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Through Your Client’s Eyes

While there are many commonalities between a typical retail experience and a nonprofit client’s experience, the differences are significant.  The differences have an impact on the ease with which clients achieve the desired outcomes.

The retail experience is usually transactional.  Focusing on the transaction and the client’s experience makes sense in retail.  Retail outlets have many competitors.  There are minimal differences between the products and services of two retail competitors.  The client’s satisfaction with the transaction often determines whether the client will return.  Each transaction has financial significance.  For those reasons, retailers carefully monitor a client’s satisfaction with each transaction.

The relationship between a nonprofit and its clients is a continuum of service dotted with transactional moments.  While many nonprofits have competitors, each nonprofit has the potential to provide unique outcomes. Though the transactions are important, it is outcomes that determine the nonprofit’s success, the nonprofit’s value to its community, the level of support a nonprofit receives from donors, and the impact the nonprofit has on the lives of its clients.  In addition, the outcome is the transformation that happens or should happen in the client’s life long after leaving the program. For nonprofits, what happens between the transactions is more important than what happens during a transaction.

For the retailer, client engagement is important to retaining the client and profit from the client.  For the nonprofit, client engagement is important to retaining the client, serving the client effectively, and achieving the desired outcomes.

The nonprofit client is on a transformational journey.  How the client experiences the transaction is important.  It is equally important to understand how the client perceives the world between transactions.  When you can see the world through your clients’ eyes, you can begin to understand how to meaningfully, measurably, and durably improve the processes, your clients’ transformations, and your clients’ interactions with the world.  In the cases where the clients’ caregivers are members of the family or are outside professionals (nurses, teachers, counselors, etc.) it is also important to see the world through the caregivers’ eyes.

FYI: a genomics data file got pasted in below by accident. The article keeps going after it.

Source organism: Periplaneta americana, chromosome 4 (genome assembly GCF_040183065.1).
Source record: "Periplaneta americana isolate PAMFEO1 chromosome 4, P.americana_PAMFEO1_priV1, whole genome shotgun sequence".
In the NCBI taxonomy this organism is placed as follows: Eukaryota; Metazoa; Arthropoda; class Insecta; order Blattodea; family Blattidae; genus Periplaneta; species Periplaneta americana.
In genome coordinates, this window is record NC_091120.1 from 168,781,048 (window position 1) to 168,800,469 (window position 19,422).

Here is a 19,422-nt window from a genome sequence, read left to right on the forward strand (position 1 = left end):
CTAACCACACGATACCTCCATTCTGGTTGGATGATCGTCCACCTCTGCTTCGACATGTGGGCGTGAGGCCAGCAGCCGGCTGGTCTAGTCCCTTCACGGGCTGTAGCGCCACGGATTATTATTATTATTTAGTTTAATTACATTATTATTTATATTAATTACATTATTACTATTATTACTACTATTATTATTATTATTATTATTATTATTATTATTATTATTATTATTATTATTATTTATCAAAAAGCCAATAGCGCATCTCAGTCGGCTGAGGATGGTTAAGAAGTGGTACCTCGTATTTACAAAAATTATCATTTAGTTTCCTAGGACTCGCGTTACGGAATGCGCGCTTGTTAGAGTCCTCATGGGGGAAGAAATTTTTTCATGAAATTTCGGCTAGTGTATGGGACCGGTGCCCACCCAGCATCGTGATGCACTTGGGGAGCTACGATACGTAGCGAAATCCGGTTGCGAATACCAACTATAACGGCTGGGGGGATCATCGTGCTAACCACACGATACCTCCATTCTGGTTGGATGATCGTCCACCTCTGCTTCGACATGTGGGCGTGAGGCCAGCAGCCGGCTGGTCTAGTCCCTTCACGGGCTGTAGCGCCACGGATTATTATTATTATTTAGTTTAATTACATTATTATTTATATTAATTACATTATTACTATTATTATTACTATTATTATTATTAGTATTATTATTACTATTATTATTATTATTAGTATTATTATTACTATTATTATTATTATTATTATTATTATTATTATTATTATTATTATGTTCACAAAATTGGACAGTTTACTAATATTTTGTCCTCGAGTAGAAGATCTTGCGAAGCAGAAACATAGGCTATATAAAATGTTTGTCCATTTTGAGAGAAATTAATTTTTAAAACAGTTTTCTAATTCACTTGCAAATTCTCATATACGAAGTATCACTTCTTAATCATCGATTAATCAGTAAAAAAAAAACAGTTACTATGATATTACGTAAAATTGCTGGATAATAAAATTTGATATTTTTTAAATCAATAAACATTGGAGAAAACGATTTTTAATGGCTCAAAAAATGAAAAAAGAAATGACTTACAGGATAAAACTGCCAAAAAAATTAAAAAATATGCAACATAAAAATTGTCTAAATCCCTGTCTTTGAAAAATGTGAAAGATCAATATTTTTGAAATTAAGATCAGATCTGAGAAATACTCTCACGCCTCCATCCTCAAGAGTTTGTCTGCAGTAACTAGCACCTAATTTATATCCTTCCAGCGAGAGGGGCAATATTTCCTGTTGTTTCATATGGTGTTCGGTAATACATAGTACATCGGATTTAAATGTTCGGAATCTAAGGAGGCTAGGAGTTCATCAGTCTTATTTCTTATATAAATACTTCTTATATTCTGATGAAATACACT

Engaged clients can help you see the world through their eyes and the eyes of their caregivers.  You will also find that working with a client to see the world through the client’s eyes can be an effective way to start the engagement process.  In its simplest form, client engagement is ensuring that a client has a deep and meaningful relationship with your staff members and client caregivers your nonprofit provides.

Client satisfaction sustains the interaction with a client.  Client engagement is important to the success of your mission, staff, and clients.  Client satisfaction and engagement must receive equal attention.

Next Step:

Use client satisfaction to determine the quality of your transactional processes

Use your client’s success achieving the desired outcomes to determine the quality of your client engagement

Measure the depth and breadth of each client’s engagement

Teach your client services staff to see the world through the eyes of your clients and their caregivers

The success of your clients, the value of your nonprofit to your community, your nonprofit’s reputation, and your nonprofit’s sustainability depend on your clients’ outcomes.  Client engagement is an important tool for achieving the success you want for your mission and clients.

Take It Further:

Apply the same process to increase donor engagement

Educate your board about the differences between your nonprofit’s service delivery model and the typical retail process

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